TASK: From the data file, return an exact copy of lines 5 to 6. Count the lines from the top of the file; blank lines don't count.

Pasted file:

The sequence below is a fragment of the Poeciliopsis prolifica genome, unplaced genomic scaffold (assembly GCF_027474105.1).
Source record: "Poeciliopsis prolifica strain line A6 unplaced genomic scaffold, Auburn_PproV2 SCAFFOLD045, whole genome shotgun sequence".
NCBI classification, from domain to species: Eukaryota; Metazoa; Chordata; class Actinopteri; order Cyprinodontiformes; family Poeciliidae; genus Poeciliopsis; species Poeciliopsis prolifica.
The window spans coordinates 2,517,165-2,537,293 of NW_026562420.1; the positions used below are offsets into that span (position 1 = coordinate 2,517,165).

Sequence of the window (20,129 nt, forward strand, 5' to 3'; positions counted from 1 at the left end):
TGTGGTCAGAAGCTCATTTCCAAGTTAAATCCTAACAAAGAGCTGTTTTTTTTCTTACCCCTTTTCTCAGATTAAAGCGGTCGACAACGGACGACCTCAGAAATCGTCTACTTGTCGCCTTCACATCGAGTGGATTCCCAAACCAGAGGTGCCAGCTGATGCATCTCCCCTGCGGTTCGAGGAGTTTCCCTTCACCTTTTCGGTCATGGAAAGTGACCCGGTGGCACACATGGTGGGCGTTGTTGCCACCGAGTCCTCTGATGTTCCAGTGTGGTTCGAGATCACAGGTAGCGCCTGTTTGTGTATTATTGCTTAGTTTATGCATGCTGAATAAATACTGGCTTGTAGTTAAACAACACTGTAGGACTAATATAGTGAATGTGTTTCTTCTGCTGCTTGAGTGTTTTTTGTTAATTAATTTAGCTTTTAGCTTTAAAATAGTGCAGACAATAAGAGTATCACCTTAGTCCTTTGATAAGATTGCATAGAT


Sequence of the window (20,129 nt, forward strand, 5' to 3'; positions counted from 1 at the left end):
TGTGGTCAGAAGCTCATTTCCAAGTTAAATCCTAACAAAGAGCTGTTTTTTTTCTTACCCCTTTTCTCAGATTAAAGCGGTCGACAACGGACGACCTCAGAAATCGTCTACTTGTCGCCTTCACATCGAGTGGATTCCCAAACCAGAGGTGCCAGCTGATGCATCTCCCCTGCGGTTCGAGGAGTTTCCCTTCACCTTTTCGGTCATGGAAAGTGACCCGGTGGCACACATGGTGGGCGTTGTTGCCACCGAGTCCTCTGATGTTCCAGTGTGGTTCGAGATCACAGGTAGCGCCTGTTTGTGTATTATTGCTTAGTTTATGCATGCTGAATAAATACTGGCTTGTAGTTAAACAACACTGTAGGACTAATATAGTGAATGTGTTTCTTCTGCTGCTTGAGTGTTTTTTGTTAATTAATTTAGCTTTTAGCTTTAAAATAGTGCAGACAATAAGAGTATCACCTTAGTCCTTTGATAAGATTGCATAGAT